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1 Pliny alludes here to the beads or rings of glass which were used by the Druids as charms to impose on the credulity of their devotees, under the name of Glain naidr, or "the Adder gem." Mr. Luyd (in Rowland's Mona Antiqua, p. 342) says that the genuine Ovum anguinum can be no other than a shell of the kind called echinus marinus, and that Dr. Borlase observes that, instead of the natural anguinum, artificial rings of stone, glass, and sometimes baked clay, were substituted as of equal validity. The belief in these charms very recently existed in Cornwall and Wales, if indeed it does not at the present day. The subject is very fully discussed in Brand's Popular Antiquities, Vol. III. p. 286, et seq., and p. 369, et seq., Bohn's Edition. These gems and beads are not uncommonly found in tumuli of the early British period.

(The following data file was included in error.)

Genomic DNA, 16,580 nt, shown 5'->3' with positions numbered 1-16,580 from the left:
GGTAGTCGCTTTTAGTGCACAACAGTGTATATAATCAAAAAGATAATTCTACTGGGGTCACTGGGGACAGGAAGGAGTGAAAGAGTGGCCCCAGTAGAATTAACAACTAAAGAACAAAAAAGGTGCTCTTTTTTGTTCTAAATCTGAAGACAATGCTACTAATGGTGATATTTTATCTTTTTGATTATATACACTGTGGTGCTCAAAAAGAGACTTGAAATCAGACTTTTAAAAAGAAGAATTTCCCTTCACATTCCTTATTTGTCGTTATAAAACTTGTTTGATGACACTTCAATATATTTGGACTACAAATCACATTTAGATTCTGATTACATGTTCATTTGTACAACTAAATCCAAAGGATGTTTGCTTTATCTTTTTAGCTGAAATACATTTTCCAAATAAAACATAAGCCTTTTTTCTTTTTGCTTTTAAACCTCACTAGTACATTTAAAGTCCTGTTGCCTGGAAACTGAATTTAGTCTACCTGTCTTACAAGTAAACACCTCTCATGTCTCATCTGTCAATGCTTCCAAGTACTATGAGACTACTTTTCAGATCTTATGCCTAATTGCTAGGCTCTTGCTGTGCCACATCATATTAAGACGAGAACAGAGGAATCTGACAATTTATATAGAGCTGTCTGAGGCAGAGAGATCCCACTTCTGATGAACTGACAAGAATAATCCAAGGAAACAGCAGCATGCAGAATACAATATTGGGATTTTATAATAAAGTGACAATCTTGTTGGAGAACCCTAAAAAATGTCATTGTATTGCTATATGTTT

2 A similar belief in its origin was prevalent in Cornwall and Wales, and whoever found it was supposed to ensure success in all his undertakings.
3 "The snake's egg"–ovum being understood.
4 "The vulgar opinion in Cornwall and most parts of Wales is that these are produced through all Cornwall by snakes joining their heads together and hissing, which forms a kind of bubble like a ring about the head of one of them, which the rest, by continual hissing, blow on till it comes off at the tail, when it immediately hardens and resembles a glass ring."— Gough's Camden, Vol. II. p. 571, Ed. 1789.
5 The shell of a sea urchin most probably. See Note 81 above.
6 See Note 82 above.
7 nation of Gaul. See B. iii. cc. 5, 21.
8 The wand held by heralds, and generally represented as being carried by Mercury in his character of messenger of the gods.
9 And therefore not portentous of war.
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